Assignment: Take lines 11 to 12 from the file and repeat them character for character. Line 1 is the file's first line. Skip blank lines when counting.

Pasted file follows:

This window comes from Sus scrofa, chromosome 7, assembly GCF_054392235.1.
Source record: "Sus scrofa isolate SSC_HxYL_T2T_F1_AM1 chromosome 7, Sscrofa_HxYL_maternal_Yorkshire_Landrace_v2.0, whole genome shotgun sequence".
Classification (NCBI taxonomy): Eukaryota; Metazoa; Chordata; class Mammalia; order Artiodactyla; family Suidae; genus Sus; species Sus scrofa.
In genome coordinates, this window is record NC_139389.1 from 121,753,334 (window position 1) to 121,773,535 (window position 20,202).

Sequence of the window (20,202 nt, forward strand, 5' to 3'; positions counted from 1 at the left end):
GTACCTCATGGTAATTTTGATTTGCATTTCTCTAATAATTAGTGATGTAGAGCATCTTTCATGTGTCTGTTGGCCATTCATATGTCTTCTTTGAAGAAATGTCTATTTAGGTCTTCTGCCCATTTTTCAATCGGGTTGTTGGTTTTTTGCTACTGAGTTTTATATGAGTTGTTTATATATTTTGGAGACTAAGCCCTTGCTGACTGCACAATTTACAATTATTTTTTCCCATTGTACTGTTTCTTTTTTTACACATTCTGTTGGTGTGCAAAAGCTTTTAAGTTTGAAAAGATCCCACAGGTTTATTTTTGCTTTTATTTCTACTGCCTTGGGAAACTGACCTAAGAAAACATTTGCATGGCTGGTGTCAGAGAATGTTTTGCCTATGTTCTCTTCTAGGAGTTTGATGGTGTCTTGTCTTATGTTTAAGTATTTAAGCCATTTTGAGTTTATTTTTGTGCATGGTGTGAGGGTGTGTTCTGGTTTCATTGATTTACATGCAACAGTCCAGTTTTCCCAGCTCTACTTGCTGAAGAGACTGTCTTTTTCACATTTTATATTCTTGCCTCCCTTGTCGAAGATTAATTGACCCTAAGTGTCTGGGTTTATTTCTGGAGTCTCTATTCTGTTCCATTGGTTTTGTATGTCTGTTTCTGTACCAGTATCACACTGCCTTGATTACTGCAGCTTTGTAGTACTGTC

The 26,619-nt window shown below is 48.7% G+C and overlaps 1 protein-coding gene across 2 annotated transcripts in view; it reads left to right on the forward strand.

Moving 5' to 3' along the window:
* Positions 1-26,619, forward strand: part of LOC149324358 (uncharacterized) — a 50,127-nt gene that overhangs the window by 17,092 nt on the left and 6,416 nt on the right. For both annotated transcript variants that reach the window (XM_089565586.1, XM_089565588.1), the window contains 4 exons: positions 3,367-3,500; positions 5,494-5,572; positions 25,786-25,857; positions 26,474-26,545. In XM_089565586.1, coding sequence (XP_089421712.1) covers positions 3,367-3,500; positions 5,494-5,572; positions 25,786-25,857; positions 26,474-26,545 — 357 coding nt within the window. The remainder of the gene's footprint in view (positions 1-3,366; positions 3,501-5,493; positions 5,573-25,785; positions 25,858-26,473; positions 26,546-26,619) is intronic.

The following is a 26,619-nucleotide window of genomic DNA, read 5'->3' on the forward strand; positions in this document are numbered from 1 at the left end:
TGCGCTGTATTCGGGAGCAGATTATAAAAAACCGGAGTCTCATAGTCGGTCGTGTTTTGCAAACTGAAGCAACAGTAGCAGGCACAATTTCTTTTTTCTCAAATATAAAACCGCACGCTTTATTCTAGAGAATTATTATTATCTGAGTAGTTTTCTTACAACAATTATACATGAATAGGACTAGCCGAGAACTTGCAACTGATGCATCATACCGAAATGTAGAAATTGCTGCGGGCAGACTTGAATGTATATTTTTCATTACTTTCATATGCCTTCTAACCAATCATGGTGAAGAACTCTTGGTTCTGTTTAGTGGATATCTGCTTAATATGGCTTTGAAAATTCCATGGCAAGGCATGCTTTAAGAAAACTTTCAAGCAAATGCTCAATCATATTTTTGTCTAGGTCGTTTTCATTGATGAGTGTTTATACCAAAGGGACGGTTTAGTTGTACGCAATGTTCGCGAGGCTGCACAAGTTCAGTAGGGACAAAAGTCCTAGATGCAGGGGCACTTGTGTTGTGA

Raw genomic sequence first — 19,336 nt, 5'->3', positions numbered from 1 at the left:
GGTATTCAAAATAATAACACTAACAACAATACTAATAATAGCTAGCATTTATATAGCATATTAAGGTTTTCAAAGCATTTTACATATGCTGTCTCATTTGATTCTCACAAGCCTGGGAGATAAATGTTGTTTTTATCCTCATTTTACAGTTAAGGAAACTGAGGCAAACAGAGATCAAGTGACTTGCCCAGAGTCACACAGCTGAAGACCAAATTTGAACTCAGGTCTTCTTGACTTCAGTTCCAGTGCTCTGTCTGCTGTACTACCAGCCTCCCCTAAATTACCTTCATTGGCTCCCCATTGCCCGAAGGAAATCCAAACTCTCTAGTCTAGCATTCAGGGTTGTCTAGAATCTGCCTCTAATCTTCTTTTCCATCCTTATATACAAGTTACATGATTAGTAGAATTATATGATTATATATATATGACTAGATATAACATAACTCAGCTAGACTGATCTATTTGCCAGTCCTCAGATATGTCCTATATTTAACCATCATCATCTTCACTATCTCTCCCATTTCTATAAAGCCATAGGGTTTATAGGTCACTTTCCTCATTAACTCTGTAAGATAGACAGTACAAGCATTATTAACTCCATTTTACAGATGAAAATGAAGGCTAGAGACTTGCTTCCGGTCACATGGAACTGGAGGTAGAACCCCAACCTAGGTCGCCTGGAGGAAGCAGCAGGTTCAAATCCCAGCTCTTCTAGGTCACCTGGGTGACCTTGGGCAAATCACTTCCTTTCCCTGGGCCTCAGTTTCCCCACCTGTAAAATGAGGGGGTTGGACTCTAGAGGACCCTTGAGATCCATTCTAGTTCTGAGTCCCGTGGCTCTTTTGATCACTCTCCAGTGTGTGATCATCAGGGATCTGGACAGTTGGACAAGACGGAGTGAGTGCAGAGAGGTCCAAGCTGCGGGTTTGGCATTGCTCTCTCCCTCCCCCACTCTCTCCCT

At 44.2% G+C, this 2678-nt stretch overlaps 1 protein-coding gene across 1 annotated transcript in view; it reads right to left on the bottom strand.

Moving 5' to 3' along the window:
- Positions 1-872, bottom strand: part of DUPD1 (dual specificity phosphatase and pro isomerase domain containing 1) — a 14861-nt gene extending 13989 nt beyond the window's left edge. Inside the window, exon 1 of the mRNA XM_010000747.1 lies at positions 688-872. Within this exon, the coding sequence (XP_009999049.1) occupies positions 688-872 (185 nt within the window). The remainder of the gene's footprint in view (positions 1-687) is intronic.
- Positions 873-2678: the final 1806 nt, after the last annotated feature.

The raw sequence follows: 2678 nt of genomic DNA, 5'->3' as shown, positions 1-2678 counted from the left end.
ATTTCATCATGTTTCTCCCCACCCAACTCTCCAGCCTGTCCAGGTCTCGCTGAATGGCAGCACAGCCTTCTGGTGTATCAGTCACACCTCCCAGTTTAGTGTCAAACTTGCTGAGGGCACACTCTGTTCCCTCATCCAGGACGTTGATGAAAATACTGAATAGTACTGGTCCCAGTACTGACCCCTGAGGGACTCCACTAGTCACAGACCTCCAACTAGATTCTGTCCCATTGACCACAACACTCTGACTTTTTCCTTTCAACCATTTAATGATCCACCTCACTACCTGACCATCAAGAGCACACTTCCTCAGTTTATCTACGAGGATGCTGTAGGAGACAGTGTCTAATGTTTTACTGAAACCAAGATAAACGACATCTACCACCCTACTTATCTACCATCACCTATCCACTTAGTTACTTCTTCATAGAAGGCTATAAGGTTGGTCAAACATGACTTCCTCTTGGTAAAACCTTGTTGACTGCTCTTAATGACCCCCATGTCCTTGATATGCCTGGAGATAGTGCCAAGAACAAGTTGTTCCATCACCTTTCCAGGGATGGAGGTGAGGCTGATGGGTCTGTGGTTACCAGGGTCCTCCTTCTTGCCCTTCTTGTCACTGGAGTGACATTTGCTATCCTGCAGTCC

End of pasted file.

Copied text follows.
TGCGCTGTATTCGGGAGCAGATTATAAAAAACCGGAGTCTCATAGTCGGTCGTGTTTTGCAAACTGAAGCAACAGTAGCAGGCACAATTTCTTTTTTCTCAAATATAAAACCGCACGCTTTATTCTAGAGAATTATTATTATCTGAGTAGTTTTCTTACAACAATTATACATGAATAGGACTAGCCGAGAACTTGCAACTGATGCATCATACCGAAATGTAGAAATTGCTGCGGGCAGACTTGAATGTATATTTTTCATTACTTTCATATGCCTTCTAACCAATCATGGTGAAGAACTCTTGGTTCTGTTTAGTGGATATCTGCTTAATATGGCTTTGAAAATTCCATGGCAAGGCATGCTTTAAGAAAACTTTCAAGCAAATGCTCAATCATATTTTTGTCTAGGTCGTTTTCATTGATGAGTGTTTATACCAAAGGGACGGTTTAGTTGTACGCAATGTTCGCGAGGCTGCACAAGTTCAGTAGGGACAAAAGTCCTAGATGCAGGGGCACTTGTGTTGTGA

Raw genomic sequence first — 19,336 nt, 5'->3', positions numbered from 1 at the left: